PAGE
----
Trish has held many positions in both professional and volunteer philately, including auctioneer, President of the Confederate Stamp Alliance, Chair of the APS Dealer Advisory Council, and member of APS committees, the CSA Authentication Service, Council of Postal Collectors and Council of Philatelists.

In addition to philately, Trish enjoys scuba diving, choral singing and church leadership roles. She is married to Capt. Darryl Boyer.

Robert Leslie Markovits

Throughout his life, Robert Leslie Markovits (1937-2015) researched and regularly published philatelic articles. He was both an attorney and stamp dealer (Quality Investors Ltd), and at one time, Bob even had worked as a newspaper sports editor. However, his exhibits and publications have immortalized him in the hobby. His love of nineteenth- and early- twentieth century stamps and postal history are well known. He focused on “back of the book” issues and their use, including special delivery issues, the ten-cent registry stamp, officials, postal stationery, and newspaper and periodical issues. He ventured to the front of the book for Bureau issues and several special interest stamps.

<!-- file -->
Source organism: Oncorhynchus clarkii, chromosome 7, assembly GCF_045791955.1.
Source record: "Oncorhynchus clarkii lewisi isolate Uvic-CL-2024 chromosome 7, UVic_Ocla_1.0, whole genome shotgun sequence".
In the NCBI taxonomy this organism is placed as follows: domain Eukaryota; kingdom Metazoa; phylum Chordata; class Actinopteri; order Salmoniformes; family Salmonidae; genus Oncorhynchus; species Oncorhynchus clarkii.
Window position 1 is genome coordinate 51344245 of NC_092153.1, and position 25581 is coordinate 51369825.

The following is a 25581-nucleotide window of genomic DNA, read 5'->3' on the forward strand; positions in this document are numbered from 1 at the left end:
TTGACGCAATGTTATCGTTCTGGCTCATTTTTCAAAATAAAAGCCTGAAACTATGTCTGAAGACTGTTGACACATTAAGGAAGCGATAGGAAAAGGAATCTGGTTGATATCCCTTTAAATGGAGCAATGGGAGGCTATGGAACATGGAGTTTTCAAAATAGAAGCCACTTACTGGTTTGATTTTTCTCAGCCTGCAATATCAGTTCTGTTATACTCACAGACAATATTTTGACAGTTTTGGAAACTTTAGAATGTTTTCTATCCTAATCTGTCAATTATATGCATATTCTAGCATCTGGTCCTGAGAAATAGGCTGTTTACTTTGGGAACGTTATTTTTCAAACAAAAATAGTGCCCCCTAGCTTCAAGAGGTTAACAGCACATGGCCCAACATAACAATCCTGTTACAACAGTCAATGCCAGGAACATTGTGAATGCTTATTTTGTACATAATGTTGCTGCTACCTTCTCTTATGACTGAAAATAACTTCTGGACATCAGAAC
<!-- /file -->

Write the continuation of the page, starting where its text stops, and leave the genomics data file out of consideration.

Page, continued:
As an author, Bob had written over one hundred scholarly articles, the “Numbers Game” column for The Bureau Specialist and the definitive study United States: The 10 cents Registry stamp of 1911. He contributed to more than a dozen periodicals, including the Collectors Club Philatelist, First Days, La Posta, Linn’s Stamp News, Locals and Carriers Journal, United States Specialist, Postal History Journal, American Philatelic Congress Books, 1869 Times and Postal Stationery. He compiled proof and essay price lists of Clarence Brazer and contributed to other published works, including the Durland Standard Plate Number Catalog. He entered the online world with a website on U.S. special delivery issues.

As a successful exhibitor, Bob won the Champion of Champions, the top exhibiting honor in the United States, in 1999 with his “U.S. Officials 1873-1884,” which also won four large golds at the international level. His special delivery exhibit received three international large golds. His one-frame exhibit, “The Dollar Values of the U.S. State Department Stamps of 1873-84,” won the Grand Award at the first national one-frame competition in 1993; his exhibit of the 1908 Helmet of Mercury stamp won the Collectors Club single-frame competition in 2006.